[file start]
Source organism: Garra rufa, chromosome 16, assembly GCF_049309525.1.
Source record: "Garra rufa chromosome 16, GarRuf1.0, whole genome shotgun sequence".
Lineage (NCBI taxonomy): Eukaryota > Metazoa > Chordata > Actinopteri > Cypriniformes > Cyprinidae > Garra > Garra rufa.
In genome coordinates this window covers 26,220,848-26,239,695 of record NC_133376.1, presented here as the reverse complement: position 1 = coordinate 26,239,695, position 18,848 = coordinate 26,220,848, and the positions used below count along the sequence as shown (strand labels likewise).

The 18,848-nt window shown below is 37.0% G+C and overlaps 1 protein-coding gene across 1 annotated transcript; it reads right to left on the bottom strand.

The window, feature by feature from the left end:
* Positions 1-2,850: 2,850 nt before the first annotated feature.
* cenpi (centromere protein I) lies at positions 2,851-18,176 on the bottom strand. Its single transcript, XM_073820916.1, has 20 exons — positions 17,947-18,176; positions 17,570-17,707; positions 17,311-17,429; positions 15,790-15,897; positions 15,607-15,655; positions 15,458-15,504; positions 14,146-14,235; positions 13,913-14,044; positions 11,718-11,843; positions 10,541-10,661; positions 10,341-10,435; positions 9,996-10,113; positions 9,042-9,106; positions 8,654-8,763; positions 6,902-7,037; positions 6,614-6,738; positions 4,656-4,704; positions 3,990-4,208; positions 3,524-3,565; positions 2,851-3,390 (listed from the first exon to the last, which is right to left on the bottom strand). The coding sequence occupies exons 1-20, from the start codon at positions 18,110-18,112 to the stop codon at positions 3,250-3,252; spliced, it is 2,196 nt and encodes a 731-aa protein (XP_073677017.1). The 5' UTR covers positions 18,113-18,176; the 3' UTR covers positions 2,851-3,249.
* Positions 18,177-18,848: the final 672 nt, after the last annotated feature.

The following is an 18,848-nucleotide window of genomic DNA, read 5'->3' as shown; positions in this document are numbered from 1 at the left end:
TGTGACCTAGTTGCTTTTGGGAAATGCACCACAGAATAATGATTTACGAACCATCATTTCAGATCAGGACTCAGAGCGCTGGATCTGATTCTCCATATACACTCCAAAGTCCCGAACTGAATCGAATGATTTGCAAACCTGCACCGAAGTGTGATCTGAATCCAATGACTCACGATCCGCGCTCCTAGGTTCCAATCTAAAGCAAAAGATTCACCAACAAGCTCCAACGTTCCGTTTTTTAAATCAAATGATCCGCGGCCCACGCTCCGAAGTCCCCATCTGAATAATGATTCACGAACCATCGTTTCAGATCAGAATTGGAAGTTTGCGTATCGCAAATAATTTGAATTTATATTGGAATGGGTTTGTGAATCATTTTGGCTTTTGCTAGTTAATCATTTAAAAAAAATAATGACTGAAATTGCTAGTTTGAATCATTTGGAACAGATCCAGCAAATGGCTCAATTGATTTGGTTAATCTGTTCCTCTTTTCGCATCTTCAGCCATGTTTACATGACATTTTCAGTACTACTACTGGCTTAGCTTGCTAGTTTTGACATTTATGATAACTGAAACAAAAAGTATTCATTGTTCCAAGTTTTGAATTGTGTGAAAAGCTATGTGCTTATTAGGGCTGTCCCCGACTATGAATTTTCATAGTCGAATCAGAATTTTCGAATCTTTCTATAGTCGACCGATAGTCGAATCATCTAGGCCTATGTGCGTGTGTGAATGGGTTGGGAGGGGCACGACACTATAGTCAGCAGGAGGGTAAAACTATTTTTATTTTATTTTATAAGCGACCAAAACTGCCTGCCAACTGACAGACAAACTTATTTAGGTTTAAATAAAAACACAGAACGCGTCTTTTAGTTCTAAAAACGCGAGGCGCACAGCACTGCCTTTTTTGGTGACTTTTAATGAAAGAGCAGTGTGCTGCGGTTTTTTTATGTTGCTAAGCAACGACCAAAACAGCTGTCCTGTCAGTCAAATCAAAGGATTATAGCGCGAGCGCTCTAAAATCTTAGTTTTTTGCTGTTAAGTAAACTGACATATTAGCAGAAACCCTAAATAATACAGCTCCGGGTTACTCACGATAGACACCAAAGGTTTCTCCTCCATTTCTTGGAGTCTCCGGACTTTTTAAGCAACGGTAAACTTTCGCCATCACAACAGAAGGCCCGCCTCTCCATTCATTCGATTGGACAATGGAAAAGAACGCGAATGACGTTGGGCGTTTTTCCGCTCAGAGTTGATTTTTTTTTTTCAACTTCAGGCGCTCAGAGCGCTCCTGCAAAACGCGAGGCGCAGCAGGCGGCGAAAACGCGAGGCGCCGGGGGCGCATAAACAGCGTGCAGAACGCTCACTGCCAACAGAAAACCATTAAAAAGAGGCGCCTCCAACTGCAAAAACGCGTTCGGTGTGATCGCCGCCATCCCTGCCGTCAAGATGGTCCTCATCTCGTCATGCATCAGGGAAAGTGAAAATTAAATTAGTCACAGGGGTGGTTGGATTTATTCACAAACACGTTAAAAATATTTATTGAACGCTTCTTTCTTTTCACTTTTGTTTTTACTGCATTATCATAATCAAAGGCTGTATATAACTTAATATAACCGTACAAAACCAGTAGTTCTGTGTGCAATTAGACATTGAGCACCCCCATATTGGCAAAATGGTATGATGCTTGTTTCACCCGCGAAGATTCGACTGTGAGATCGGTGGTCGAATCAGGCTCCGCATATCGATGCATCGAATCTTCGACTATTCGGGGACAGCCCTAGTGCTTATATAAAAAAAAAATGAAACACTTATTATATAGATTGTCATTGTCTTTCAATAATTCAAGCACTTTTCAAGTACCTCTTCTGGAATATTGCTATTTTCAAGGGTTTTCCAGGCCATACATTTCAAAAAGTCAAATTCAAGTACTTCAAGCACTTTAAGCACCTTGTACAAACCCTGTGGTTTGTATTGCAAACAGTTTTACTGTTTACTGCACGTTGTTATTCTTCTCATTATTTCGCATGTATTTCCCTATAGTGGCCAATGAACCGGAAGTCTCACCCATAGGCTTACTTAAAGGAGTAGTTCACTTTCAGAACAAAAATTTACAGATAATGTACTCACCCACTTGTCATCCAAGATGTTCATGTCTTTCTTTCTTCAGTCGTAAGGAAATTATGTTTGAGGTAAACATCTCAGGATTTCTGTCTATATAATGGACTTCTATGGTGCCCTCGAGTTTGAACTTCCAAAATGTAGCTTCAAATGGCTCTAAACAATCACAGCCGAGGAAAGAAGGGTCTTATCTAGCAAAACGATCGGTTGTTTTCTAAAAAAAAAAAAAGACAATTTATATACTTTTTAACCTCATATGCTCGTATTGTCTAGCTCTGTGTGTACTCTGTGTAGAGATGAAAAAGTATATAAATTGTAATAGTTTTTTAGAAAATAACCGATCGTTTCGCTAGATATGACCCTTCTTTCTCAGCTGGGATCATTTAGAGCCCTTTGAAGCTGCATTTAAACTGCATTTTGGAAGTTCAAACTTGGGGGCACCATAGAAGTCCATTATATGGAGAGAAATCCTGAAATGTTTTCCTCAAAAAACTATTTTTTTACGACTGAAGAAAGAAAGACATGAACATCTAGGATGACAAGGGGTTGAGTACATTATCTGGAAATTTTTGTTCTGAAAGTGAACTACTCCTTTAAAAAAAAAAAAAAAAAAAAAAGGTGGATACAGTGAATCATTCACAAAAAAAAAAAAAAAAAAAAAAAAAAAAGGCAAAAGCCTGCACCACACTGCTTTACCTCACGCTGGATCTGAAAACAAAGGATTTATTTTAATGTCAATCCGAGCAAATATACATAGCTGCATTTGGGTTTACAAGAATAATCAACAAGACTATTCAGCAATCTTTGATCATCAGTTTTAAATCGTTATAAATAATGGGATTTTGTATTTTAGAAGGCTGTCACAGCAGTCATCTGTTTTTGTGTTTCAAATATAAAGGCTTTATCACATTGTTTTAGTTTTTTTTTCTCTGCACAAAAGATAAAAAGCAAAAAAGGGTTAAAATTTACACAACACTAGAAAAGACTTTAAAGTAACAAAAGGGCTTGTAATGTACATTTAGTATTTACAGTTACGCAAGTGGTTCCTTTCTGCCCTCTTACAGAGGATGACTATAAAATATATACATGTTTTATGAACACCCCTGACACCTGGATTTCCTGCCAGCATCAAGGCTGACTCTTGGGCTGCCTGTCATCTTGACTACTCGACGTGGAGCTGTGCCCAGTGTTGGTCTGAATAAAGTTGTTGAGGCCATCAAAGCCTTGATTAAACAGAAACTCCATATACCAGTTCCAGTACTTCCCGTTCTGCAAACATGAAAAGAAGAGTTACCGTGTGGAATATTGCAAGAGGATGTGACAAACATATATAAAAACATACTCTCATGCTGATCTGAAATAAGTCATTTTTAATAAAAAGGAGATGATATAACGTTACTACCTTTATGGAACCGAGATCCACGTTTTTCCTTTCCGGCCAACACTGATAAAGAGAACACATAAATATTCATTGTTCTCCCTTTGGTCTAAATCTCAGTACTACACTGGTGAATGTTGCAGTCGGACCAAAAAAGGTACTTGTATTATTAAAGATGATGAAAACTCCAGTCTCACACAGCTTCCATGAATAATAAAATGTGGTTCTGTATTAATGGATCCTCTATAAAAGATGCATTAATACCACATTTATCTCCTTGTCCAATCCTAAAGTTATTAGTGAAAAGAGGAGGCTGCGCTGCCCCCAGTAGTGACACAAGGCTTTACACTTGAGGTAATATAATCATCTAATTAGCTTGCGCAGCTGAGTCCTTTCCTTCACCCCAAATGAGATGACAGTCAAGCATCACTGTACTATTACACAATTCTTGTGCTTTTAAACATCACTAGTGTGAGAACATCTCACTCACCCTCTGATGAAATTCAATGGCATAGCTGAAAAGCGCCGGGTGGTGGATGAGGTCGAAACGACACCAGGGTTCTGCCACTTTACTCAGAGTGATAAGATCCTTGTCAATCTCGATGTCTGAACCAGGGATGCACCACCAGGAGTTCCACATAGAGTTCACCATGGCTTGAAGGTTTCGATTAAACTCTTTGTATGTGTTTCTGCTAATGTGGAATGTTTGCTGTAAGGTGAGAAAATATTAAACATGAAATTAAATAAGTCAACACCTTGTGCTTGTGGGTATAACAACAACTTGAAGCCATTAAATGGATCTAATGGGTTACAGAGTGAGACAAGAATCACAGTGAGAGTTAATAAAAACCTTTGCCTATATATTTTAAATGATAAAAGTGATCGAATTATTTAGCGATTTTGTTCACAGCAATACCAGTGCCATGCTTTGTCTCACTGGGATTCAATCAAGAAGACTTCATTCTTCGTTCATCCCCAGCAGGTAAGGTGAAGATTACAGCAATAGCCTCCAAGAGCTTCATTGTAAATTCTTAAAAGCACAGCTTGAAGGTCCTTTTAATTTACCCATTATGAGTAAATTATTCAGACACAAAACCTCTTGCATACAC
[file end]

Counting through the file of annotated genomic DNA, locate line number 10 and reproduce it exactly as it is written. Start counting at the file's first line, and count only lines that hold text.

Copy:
The following is an 18,848-nucleotide window of genomic DNA, read 5'->3' as shown; positions in this document are numbered from 1 at the left end: